NoSQL systems by design can deal with node failures. In the SQL side if the master fails your application can’t do any writes until you solve the problem by bringing up a new master or promoting a slave. Many NoSQL systems have a peer to peer based relationship between its nodes. This lack of differentiation makes the system much more resistent to failure and much easier to reason about. Automating the recovery of these NoSQL systems is far easier than the RDBMS as you can imagine. At the end of the day, tools with these properties, being easy to reason about and being simple to automate are exactly the types of tools that we should prefer in our CloudDevOps type environments.
Cloud is, for the purposes of this discussion, is sort of the pinnacle of SOA in that it makes everything controllable through an API. If it has no API it is not Cloud. If you buy into this then you agree that everything that is Cloud is ultimately programmable.
Virtualization is the foundation of Cloud but virtualization is not Cloud by itself. It certainly enables many of the things we talk about when we talk Cloud but it is not necessary sufficient to be a cloud. Google app engine is a cloud that does not incorporate virtualization. One of the reasons that virtualization is great is because you can automate the procurement of new boxes.
The Cloud platform has 2 key components to it that turn virtualization into Cloud. One of them is locational transparency. When you go into a vSphere console you are very aware of where the VM sits. With a cloud platform you essentially stop caring about that stuff. You don’t have to care anymore about where things lie which means that topology changes become much easier to handle in the scaling case or failure cases. Programming languages like Erlang have made heavy use of this property for years and have proven that this property is highly effective. Let’s talk now about configuration management.
Configuration management is one of the most fundamental elements allowing DevOps in the cloud. It allows you to have different VMs that have just enough OS that they can be provisioned, automatically through virtualization, and then through configuration management can be assigned to a distinct purpose within the cloud. The CM system handles turning the lightly provisioned VM into the type of server that it is intended to be. Orchestration is also a key part of management.
Orchestration is the understanding of the application level view of the infrastructure. It is knowing which apps need to communicate and interact in what ways. The orchestration system armed with this knowledge can then provision and manage nodes in a way consistent with that knowledge. This part of the system also does policy enforcement to please all the governance folks. Moving to an even higher level of abstraction and opinionatedness we will talk about Platform Clouds (PaaS) in the next section.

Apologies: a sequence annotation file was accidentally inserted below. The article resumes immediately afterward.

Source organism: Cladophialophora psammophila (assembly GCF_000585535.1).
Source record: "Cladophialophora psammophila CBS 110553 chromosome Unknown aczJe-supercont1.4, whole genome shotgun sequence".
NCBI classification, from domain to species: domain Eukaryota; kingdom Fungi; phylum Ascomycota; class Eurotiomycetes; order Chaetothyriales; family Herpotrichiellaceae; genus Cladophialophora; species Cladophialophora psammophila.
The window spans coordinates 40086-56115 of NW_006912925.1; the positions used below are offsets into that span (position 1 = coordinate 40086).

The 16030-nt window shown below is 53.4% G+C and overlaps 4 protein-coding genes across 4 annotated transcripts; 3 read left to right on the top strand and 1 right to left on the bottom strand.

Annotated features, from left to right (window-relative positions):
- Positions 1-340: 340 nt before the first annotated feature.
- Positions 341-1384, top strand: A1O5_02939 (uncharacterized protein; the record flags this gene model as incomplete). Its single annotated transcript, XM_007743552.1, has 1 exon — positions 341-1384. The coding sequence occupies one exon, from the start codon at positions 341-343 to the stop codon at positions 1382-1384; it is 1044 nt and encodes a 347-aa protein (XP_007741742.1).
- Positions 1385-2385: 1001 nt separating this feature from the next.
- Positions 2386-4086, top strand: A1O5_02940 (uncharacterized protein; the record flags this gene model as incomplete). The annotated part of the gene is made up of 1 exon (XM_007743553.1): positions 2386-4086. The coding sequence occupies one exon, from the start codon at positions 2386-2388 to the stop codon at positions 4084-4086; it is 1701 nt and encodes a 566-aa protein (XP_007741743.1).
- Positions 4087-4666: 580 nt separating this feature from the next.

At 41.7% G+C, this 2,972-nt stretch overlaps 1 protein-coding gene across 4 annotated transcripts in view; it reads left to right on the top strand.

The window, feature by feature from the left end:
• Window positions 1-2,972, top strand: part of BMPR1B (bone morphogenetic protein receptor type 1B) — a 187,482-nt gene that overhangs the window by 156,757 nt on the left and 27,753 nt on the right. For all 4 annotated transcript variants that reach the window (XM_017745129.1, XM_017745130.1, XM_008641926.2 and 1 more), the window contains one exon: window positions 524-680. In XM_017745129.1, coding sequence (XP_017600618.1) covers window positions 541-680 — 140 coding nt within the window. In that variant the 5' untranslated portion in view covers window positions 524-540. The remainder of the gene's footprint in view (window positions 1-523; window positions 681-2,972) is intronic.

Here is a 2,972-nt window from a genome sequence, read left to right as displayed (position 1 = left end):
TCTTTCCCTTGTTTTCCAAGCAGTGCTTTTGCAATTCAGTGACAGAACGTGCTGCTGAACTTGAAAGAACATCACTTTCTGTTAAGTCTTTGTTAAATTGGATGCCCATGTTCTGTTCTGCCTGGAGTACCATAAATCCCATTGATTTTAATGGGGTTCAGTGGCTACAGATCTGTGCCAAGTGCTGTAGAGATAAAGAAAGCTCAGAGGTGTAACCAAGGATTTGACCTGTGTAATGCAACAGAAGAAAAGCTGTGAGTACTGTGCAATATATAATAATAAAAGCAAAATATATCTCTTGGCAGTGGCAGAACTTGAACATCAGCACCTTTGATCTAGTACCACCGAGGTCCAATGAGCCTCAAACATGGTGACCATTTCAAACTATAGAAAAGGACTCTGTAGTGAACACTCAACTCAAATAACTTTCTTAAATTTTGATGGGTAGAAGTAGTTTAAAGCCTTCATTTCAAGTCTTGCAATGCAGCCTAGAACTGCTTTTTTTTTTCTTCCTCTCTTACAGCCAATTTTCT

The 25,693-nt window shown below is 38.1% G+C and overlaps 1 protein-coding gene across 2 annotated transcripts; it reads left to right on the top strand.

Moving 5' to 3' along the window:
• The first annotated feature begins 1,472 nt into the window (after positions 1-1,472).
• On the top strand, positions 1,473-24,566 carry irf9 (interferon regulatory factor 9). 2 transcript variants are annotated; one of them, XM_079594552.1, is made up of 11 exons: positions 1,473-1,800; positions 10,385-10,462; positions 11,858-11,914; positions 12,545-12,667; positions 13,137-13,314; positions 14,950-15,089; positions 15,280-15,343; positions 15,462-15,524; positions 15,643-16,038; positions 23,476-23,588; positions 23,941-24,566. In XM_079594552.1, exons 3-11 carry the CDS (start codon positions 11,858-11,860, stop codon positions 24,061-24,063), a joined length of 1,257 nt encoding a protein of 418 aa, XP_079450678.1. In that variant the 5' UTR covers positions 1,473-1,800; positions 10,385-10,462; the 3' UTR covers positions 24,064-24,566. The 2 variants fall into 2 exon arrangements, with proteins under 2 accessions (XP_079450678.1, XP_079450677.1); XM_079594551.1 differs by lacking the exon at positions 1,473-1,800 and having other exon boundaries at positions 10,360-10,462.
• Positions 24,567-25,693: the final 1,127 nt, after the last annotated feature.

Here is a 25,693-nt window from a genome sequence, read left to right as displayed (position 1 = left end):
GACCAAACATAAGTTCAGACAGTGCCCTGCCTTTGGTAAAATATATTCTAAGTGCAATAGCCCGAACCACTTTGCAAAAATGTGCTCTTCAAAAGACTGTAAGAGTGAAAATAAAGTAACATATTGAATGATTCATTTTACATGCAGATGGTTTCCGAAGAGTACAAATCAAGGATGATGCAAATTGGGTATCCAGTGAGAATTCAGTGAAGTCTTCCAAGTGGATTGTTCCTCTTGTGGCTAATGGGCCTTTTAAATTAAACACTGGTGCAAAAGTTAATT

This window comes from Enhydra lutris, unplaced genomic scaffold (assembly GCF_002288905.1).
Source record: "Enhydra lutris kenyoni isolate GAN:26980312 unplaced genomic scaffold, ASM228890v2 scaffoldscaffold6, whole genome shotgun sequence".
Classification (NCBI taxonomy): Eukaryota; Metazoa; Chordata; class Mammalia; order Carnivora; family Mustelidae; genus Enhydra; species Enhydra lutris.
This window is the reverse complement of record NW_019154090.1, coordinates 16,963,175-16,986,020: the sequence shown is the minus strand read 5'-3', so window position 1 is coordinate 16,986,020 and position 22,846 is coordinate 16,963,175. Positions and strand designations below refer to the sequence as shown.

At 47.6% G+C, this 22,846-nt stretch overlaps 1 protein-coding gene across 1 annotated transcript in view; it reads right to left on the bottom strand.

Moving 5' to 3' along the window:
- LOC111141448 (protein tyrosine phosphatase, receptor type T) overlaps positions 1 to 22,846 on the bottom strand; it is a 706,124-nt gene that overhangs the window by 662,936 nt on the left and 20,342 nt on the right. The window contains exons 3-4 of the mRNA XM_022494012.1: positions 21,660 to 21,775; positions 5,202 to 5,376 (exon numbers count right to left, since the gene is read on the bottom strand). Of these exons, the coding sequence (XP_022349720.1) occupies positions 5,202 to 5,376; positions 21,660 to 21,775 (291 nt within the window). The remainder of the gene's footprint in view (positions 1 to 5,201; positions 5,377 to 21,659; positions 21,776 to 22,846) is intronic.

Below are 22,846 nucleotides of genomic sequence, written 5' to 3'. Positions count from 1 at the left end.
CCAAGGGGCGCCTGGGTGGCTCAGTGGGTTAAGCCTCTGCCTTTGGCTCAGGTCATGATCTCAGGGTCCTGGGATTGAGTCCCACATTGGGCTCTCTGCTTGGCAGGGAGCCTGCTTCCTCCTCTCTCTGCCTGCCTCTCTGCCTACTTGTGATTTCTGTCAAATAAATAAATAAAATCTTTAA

Platform Clouds (PaaS)
Platform clouds are a bit different. They are not VM focused but instead focus on providing resources and containers for automated scalable applications. Some examples of the type of resources that are provided by a PaaS system are database platforms including both RDBMS and NoSQL resource types. The platform allows you to spin up instances of these sorts of resources through an API on demand. Amazon SimpleDB is an example of this. Messaging components, things that manage communication between components are yet another example of the type of service that these sorts of systems provide. The management of these platforms and the resources provisioned within them is handled by the cloud orchestration and management systems. The systems are also highly effective at providing containers for resources that are user created.
The real power here is that you can package up your application, say a war file or some ruby on rails app, and then just hand it off to the cloud which has specific containers for encapsulating your code and managing things like security, fault tolerance, and scalability. You don’t have to think about it.
One caveat to be aware of though is that you can run into vendor lock in. Moving from one of these platforms, should you rely heavily on its services and resources, can be very difficult and require a lot of refactoring.
Cloud and DevOps
Cloud with your DevOps offers some fantastic properties. The ability to leverage all the advancements made in software development around repeatability and testability with your infrastructure. The ability to scale up as need be real time (autoscaling) and among other things being able to harness the power of self healing systems. DevOps better with Cloud.
Email: george.reese at enstratus dot com